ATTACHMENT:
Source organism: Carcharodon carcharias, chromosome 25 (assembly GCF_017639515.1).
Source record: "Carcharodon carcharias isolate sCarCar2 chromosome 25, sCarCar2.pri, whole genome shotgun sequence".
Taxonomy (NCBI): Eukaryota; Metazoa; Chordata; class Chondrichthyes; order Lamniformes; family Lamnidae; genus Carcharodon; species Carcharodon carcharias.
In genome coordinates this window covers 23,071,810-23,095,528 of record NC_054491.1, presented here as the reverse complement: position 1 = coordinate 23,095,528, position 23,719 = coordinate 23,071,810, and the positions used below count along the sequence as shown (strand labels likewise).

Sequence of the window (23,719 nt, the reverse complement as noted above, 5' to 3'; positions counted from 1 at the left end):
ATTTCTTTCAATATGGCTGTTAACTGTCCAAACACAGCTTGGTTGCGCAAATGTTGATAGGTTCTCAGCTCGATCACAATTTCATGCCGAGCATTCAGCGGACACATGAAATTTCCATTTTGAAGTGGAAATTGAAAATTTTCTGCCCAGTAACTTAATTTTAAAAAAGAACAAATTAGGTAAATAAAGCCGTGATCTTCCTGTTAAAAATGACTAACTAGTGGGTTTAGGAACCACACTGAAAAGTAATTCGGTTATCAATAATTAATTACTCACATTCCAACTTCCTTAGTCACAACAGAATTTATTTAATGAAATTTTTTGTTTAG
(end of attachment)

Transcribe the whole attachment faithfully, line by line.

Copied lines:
Source organism: Carcharodon carcharias, chromosome 25 (assembly GCF_017639515.1).
Source record: "Carcharodon carcharias isolate sCarCar2 chromosome 25, sCarCar2.pri, whole genome shotgun sequence".
Taxonomy (NCBI): Eukaryota; Metazoa; Chordata; class Chondrichthyes; order Lamniformes; family Lamnidae; genus Carcharodon; species Carcharodon carcharias.
In genome coordinates this window covers 23,071,810-23,095,528 of record NC_054491.1, presented here as the reverse complement: position 1 = coordinate 23,095,528, position 23,719 = coordinate 23,071,810, and the positions used below count along the sequence as shown (strand labels likewise).

Sequence of the window (23,719 nt, the reverse complement as noted above, 5' to 3'; positions counted from 1 at the left end):
ATTTCTTTCAATATGGCTGTTAACTGTCCAAACACAGCTTGGTTGCGCAAATGTTGATAGGTTCTCAGCTCGATCACAATTTCATGCCGAGCATTCAGCGGACACATGAAATTTCCATTTTGAAGTGGAAATTGAAAATTTTCTGCCCAGTAACTTAATTTTAAAAAAGAACAAATTAGGTAAATAAAGCCGTGATCTTCCTGTTAAAAATGACTAACTAGTGGGTTTAGGAACCACACTGAAAAGTAATTCGGTTATCAATAATTAATTACTCACATTCCAACTTCCTTAGTCACAACAGAATTTATTTAATGAAATTTTTTGTTTAG